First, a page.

Finding dividends that keep on giving.
In investing parlance, "multi-bagger" is a term used to describe stocks that have multiplied in value -- a share that's trebled, for example, is a "three-bagger" and so on.
Multi-baggers tend to be really exciting events, tend to garner media attention, and can happen in a relatively short period of time. In fact, as of 7 March, twenty FTSE All-Share constituents, including ARM Holdings (LSE: ARM) and Hochschild Mining (LSE: HOC), have more than doubled over the past year and reached multi-bagger status.
It works for dividends, too
As the lead advisor at Dividend Edge, I'd also like to take a moment to recognise the more infrequent and unheralded, yet incredibly impressive, occasion of what I call an "Income Amplifier" -- an investment whose annual dividend payments have doubled at least once over. For example, an investment that paid £40 in dividends in year one would reach income amplifier status when the annual dividends received exceed £80.
Here are five UK companies that have achieved income amplifier-status for those investors who've bought and held the shares for at least five years:
last 12 mths
|British American Tobacco (LSE: BATS)||47p||114.2p|
|Reckitt Benckiser (LSE: RB)||39p||115p|
|Capita (LSE: CPI)||7p||20p|
|Sage Group (LSE: SGE)||3.6p||7.8p|
|Wm. Morrison (LSE: MRW)||3.7p||8.2p|
* Data provided by CapitalIQ and company filings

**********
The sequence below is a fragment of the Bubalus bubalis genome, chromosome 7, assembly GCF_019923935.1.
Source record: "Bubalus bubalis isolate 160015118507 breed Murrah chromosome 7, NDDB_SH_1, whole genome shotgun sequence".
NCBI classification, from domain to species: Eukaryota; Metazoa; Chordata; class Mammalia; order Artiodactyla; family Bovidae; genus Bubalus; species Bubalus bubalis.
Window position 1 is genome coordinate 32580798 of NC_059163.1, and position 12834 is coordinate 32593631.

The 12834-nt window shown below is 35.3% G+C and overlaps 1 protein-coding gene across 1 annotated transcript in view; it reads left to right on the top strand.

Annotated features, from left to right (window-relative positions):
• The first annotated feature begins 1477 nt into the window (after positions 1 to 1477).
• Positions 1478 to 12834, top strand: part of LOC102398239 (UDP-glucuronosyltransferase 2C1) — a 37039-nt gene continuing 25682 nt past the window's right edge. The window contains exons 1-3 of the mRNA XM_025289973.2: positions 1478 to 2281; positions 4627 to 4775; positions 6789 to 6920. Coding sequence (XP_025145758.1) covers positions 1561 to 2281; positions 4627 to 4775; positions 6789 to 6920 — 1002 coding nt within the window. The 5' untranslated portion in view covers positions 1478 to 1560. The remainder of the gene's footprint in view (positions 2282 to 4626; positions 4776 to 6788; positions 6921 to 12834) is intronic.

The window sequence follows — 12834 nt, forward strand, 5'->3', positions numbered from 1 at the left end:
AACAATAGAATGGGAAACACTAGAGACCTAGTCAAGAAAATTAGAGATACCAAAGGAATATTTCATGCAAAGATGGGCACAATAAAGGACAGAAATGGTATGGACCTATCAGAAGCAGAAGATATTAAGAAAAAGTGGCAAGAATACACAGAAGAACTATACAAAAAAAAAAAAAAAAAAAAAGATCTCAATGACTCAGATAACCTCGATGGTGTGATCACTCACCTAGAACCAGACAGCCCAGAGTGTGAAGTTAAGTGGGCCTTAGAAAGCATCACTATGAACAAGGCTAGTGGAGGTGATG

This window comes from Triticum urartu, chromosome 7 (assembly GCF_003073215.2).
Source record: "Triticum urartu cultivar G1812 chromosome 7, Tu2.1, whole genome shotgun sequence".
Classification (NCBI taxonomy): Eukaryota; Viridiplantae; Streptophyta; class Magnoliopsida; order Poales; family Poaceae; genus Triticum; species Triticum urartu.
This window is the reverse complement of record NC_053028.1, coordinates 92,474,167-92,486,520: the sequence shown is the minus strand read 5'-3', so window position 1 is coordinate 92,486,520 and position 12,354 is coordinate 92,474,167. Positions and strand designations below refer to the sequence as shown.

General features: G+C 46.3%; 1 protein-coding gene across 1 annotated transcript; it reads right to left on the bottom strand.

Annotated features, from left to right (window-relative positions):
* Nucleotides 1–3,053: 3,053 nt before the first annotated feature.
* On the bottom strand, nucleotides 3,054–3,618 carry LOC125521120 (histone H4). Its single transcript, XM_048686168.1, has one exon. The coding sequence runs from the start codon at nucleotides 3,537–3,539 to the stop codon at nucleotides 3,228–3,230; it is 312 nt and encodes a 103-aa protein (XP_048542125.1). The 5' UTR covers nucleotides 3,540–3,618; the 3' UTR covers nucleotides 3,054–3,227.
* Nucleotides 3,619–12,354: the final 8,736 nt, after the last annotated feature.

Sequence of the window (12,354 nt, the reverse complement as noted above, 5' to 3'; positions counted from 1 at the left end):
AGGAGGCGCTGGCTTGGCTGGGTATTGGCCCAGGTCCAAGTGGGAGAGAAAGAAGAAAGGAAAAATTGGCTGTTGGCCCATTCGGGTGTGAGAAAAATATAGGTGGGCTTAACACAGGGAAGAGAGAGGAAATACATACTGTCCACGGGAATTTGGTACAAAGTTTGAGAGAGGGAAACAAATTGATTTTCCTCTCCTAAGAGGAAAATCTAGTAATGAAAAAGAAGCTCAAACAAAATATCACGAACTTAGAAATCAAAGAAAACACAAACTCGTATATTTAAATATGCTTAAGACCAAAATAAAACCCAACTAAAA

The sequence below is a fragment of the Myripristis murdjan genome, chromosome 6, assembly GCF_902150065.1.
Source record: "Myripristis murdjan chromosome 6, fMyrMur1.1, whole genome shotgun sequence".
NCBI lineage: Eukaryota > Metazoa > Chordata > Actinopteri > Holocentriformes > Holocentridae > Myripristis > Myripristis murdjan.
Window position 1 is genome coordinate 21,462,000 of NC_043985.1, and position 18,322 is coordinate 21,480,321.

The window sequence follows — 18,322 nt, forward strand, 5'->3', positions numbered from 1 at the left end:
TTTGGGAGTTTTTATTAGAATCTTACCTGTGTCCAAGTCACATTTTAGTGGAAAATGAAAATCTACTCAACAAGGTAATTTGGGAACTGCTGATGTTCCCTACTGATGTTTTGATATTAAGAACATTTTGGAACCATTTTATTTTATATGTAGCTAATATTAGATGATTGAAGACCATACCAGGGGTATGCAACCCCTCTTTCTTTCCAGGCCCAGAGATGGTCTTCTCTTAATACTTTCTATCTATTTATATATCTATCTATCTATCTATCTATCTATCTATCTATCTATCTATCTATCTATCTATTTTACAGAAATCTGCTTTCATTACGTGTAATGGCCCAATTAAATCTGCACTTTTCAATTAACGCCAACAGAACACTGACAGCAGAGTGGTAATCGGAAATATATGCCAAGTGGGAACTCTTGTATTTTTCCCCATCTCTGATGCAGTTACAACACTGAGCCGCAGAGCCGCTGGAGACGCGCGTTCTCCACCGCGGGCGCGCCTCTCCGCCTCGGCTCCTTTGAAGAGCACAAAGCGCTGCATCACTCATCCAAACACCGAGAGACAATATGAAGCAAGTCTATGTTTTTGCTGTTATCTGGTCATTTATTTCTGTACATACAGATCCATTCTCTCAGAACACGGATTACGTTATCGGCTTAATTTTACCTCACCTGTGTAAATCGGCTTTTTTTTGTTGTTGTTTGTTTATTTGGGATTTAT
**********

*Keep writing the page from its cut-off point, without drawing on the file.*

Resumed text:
Warren Buffett also described such an income amplifier situation in his most recent shareholder letter:
"Coca-Cola paid us $88 million [in dividends] in 1995, the year after we finished purchasing the stock. Every year since, Coke has increased its dividend. In 2011, we will almost certainly receive $376 million from Coke, up $24 million from last year. Within ten years, I would expect that $376 million to double. "
Between 1995 and 2010, Coca-Cola's dividend payments to Buffett's Berkshire Hathaway quadrupled -- an income amplifier four times over.
And if his expectations are correct, by 2021, it will be an amplifier nearly nine times over, yielding nearly 60% per year on his originally invested capital.
Yes, this is the Oracle of Omaha we're talking about here, but income amplifiers aren't out of reach for the individual investor.
Let's take a closer look at how Buffett turned Coca-Cola into a multi-income amplifier and glean some lessons. I realise most of the figures are in US dollars, but the lessons remain the same for UK investors.
Coke and a smile
In 1988, Berkshire Hathaway began accumulating shares of Coca-Cola, just a few months after the stock market crash in October 1987.
Over the course of the year, he purchased $592 million (today, £364 million) worth of Coca-Cola shares at an average split-adjusted price of $5.23 -- some 20% below Coca-Cola's pre-crash levels. These shares posted an average dividend yield of 2.9%, which was below the S&P 500 market average of 3.7% at that time.
In subsequent years, Buffett made two additional investments in Coca-Cola:
*Derived from Berkshire shareholder letters, Coca-Cola dividend history, and Bloomberg.
All figures are split-adjusted
Having made a nearly $1.3 billion investment in Coca-Cola over the course of six years, Buffett did perhaps the most remarkable thing of all -- nothing. In fact, he simply did what he said what he would do in his 1988 shareholder letter: